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Section 6.2 Vertical Stretches

In this activity, we will continue to explore how a change to a function's formula will alter its graph. In particular, we will see the effect of multiplying the output of a function by a constant number:

\begin{equation*} k\cdot f(x) \end{equation*}

Remember that if you perform some calculation with the output of a function \(f\text{,}\) you will be performing that calculation with an expression like \(f(a)\text{.}\)

In this first exercise, you will practice writing an expression for the output of a function which has been altered.

In the next exercise, you will practice interpreting function notation where the input has been altered.

Now, remembering that multiplying outside a function will alter the outputs of the function, interpret the meaning vertical stretches in the next exercise.

Subsection 6.2.1 Effects on the graph

Now we will see how to apply these concepts to the graph of a function.

First, you will use the graph of a function to complete a table of values by altering the output.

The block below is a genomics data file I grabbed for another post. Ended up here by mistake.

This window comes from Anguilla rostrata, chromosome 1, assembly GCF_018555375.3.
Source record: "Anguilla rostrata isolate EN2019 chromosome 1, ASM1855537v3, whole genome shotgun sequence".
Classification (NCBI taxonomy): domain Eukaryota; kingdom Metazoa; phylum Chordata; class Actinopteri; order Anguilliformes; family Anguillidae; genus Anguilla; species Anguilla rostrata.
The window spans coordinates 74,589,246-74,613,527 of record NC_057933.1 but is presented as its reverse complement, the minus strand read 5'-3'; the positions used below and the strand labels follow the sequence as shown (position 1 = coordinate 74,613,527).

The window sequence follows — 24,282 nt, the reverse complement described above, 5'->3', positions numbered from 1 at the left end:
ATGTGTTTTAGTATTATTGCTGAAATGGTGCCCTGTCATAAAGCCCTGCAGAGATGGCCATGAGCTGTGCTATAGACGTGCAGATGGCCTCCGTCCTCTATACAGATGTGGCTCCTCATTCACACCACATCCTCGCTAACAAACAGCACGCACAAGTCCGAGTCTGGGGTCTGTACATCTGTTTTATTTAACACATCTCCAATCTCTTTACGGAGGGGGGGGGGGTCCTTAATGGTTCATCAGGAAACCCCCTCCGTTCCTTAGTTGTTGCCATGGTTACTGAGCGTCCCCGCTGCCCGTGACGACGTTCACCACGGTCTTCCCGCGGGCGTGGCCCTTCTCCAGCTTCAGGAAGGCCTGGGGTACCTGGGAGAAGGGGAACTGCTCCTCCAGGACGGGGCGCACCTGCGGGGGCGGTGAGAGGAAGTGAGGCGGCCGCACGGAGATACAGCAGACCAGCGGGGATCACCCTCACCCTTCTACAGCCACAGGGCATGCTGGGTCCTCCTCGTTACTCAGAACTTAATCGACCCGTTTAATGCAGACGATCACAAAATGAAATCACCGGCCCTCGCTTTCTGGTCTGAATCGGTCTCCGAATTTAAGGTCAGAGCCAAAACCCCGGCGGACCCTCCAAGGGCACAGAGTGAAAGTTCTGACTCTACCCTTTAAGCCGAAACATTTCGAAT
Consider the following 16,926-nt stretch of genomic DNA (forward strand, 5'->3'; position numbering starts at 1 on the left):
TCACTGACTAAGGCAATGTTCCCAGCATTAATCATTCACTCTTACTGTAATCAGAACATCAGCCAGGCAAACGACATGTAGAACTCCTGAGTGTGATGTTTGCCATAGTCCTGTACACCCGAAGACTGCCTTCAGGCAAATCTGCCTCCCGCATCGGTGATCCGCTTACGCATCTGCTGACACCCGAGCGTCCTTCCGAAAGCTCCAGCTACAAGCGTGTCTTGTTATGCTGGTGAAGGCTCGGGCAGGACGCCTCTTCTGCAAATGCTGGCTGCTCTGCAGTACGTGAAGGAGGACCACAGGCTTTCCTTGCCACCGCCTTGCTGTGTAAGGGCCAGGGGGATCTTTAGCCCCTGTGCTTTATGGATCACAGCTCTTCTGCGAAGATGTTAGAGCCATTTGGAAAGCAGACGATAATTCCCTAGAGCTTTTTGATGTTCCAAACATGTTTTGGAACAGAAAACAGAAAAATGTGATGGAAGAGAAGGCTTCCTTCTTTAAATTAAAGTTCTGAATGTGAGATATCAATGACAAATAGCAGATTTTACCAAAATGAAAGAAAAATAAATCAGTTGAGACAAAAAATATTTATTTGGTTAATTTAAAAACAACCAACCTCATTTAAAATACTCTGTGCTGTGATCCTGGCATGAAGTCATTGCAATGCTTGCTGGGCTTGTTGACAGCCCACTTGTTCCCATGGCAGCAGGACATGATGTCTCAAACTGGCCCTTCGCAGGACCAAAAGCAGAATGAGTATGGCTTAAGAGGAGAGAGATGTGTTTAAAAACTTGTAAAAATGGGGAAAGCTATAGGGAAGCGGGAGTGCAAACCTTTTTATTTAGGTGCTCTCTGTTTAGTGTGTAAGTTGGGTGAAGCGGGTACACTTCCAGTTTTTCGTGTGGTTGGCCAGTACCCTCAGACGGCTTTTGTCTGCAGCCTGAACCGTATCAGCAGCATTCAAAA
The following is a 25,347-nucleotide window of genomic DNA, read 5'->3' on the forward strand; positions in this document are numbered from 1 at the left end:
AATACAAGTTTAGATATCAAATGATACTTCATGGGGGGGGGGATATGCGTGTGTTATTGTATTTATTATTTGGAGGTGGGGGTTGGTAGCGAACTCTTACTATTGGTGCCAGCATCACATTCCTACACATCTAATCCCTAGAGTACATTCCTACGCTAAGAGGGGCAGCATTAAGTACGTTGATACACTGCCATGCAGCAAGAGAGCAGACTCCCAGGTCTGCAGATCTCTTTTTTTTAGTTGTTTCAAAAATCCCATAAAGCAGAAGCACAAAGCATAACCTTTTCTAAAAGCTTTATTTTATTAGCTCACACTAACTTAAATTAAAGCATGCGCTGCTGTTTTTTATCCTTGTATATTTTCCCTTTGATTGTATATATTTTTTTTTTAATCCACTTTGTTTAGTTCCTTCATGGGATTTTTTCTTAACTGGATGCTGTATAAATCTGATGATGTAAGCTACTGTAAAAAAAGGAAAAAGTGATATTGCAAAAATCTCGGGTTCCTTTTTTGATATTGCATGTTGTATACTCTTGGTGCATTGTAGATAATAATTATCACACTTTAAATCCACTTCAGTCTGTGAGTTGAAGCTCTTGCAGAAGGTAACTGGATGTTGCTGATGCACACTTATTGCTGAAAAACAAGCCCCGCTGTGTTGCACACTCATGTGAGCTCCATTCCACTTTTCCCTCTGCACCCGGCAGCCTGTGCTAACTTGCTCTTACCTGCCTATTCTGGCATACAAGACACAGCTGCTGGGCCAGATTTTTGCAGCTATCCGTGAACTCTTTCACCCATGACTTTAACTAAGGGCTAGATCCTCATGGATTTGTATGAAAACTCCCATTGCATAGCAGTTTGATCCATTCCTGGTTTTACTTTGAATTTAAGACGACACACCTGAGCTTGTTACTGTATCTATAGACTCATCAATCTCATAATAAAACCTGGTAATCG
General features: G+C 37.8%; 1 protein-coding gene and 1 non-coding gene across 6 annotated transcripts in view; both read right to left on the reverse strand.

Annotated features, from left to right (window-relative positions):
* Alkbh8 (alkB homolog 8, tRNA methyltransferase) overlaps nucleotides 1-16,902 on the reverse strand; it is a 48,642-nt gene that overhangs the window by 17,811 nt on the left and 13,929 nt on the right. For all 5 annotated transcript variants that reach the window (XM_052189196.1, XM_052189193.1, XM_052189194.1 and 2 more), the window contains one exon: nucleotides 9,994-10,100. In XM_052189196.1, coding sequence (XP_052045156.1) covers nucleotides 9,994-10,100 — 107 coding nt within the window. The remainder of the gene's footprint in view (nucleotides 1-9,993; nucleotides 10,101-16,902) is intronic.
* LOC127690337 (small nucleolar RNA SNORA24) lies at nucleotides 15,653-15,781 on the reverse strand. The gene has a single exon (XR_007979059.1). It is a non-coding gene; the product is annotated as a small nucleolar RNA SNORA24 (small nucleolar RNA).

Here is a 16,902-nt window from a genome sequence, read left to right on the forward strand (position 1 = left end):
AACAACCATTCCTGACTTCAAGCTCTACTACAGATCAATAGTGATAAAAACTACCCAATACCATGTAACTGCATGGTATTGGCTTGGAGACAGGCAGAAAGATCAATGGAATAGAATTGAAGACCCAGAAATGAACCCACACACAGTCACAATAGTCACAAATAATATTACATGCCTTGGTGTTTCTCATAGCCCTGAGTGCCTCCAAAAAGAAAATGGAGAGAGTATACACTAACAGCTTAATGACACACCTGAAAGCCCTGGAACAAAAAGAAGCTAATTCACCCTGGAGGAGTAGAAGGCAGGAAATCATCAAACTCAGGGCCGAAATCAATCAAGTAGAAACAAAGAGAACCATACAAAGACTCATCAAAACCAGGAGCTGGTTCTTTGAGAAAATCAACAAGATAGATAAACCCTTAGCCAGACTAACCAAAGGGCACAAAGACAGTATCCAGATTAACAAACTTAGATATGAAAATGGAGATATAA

Next, you will plot points on the graphs of functions where the output has been multiplied by a number.

In the previous exercise, you plotted points for the functions \(y = 2f(x)\) and \(\frac{1}{2}f(x)\text{.}\) This created graphs which were similar to the original function \(y = f(x)\text{,}\) but whose outputs were either twice as large, or half as large as those of \(f(x)\text{.}\)

This makes sense, because multiplying outside of the function \(f(x)\) by a number like \(2\) or \(\frac{1}{2}\) only changes the output values — and the output values are the heights of the points.

In the next two exercises, you will continue to explore how multiplying the output of a function by a number will change the graph.

One use of stretching or compressing a function vertically is to make it match a given point on the graph.

Finally, compare the transformation \(a\cdot f(x)\) with the transformation \(f(x) + a\) which we studied in chapter 5.